Let ; then . It is useful thus to define with the trivial action of complex conjugation on scalars and a generalisation of this on operators as follows: (i), (ii), (iii), for and “standard”, that is, and ; (iv); that is, is standard; (v); (vi)if ; then both and are zero since . With this notation, it is easier to understand the action of as follows: and to further discover the adjunctator: . The operator is comprised of a standard and antistandard part: , where both and are standard. Therefore translates to , which takes into account that and also in view of property (vi) becomes. Respectively, the determinant must vanish (which for , the case at hand, actually does). The condition from (5) is that , or where is a unit complex number relevant only for aesthetical purposes as follows: The only effect of is that of choice: with , , with , , with , —therefore can be chosen 1, hence standard and . The property of significance is that the adjunctator is, up to a unit complex multiplier, standard. The arguments in  of counting symmetric and antisymmetric matrices, though reaching the same conclusion, forbid which, as shown above, could have served equally well.
3. Self-Adjoint Operators
The simplest proof from this point on is by looking at the generators of the Dirac algebra-, where and ; the two sets defining two isomorphic halves of the space  are shown as follows: The two halves of the space admit various other representations, such as and ; however, the one presented is the most convenient for the task at hand. The endomorphism between the two halves is .
The two halves seem identical; however from the adjunctation point of view they differ as follows: Encouraged by the fact that and , we explore under what conditions and .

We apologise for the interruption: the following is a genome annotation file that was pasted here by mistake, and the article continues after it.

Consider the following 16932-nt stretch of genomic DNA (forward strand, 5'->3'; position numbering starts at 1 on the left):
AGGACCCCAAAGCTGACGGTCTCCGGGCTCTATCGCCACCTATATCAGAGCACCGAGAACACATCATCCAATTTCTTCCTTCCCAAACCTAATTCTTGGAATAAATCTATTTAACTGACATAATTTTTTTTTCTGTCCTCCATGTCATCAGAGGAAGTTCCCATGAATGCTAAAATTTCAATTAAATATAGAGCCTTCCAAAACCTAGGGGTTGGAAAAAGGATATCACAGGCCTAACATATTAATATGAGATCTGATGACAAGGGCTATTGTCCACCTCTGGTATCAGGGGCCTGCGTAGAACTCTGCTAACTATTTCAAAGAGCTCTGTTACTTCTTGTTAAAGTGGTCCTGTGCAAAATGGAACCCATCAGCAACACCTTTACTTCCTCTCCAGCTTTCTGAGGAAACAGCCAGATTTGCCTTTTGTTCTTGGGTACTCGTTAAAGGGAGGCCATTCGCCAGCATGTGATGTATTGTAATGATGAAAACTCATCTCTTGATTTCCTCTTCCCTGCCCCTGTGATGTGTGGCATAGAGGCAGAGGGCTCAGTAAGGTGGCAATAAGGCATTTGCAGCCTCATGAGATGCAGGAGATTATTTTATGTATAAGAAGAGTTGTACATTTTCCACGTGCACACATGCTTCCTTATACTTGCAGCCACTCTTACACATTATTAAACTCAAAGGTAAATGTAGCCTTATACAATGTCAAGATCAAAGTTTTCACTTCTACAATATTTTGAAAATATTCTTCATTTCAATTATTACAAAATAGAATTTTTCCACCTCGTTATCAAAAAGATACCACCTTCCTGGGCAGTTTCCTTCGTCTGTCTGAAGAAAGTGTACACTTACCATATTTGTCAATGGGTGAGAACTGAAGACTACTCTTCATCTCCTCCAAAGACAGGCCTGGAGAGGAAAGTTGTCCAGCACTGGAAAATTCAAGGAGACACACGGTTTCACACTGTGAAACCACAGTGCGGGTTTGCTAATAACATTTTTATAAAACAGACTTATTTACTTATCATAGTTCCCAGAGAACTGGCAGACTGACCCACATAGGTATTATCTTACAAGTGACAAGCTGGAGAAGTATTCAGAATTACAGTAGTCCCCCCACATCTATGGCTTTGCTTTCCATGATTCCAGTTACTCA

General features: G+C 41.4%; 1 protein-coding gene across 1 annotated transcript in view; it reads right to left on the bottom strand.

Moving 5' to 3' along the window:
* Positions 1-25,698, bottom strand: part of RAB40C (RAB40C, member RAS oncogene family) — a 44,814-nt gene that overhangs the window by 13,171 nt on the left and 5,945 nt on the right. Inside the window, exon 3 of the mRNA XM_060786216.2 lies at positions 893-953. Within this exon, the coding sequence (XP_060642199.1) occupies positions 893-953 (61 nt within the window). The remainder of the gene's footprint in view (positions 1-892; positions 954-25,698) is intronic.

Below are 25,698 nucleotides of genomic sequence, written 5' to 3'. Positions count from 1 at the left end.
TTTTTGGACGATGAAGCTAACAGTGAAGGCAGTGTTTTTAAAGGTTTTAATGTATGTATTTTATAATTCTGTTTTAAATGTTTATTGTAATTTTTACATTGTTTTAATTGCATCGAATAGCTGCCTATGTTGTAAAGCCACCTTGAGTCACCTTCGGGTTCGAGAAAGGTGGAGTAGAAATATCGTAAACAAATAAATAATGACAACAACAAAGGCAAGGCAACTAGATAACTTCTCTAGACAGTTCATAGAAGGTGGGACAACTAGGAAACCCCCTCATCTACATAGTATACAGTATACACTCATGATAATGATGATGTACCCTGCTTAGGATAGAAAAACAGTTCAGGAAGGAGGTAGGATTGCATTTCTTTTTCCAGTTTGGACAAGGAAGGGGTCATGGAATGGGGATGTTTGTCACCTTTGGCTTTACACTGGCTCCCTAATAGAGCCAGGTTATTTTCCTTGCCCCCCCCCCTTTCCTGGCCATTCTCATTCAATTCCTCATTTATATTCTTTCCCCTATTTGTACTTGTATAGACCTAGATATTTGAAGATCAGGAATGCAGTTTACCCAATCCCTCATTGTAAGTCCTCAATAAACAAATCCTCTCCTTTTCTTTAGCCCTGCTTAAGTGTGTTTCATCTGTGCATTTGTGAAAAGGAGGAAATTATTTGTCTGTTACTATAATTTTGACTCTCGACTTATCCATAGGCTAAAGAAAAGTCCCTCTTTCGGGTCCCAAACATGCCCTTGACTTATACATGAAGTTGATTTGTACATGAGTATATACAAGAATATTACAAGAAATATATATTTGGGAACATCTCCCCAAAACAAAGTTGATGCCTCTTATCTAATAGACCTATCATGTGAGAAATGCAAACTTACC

For the first half of the space, we seek an adjunctator in the form of , where and . With some loss of generality, we let and , for the sake of exemplifying the mechanisms in place. Under this adjunctator; For , in order that , it is evident that , leaving .
For the second half of the space, similar arguments follow, only that in this case the ’s are not similar to the ’s. Further restricting generality, assume ; then The role of in the first half transfers here to .
It can be seen that performs and , which for any operator in the space satisfies .
Conversely, without proof, if and , then any operator in the space satisfies .
Let be an operation with the same properties as , mainly just complex conjugating the coefficients in a sum of operators. If , then and as assumed, hinted by the fact that and squared are unity and have real eigenvalues. This implies that and in turn Respectively, both and ; that is, , , or .
All these exemplifications point to the asymmetry—with respect to adjunctation—of the two halves of the space and to the fact that may be the Bargmann-Pauli adjunctator.
4. Positive Definiteness of
A more involved argument is that should be such that is positive definite for any ; that is: , which is the matrix version of understanding the scalar product. Since have the same properties, and the arbitrariness of imposes equal constraints on both, that is, any property holding for must also hold for , it follows that is symmetric in as follows: In the above, and are unjustifiable anisotropies; hence and ; therefore reduces to , with , where . The inequality becomes where and , playing the go-between role: and . Let ; then (15) (using ) becomes Expanding the above, where the imaginary boxed terms disappear for ; hence and (qed). Note that the expectation values of can be 1/4 and 7/4, stemming from the product of two independent 1/2 angular momenta.
In general form (without the anisotropy argument), the proof ends annihilating all and nondiagonal coefficients for the same reason above: the existence of imaginary terms in a relation that needs to be real and positive.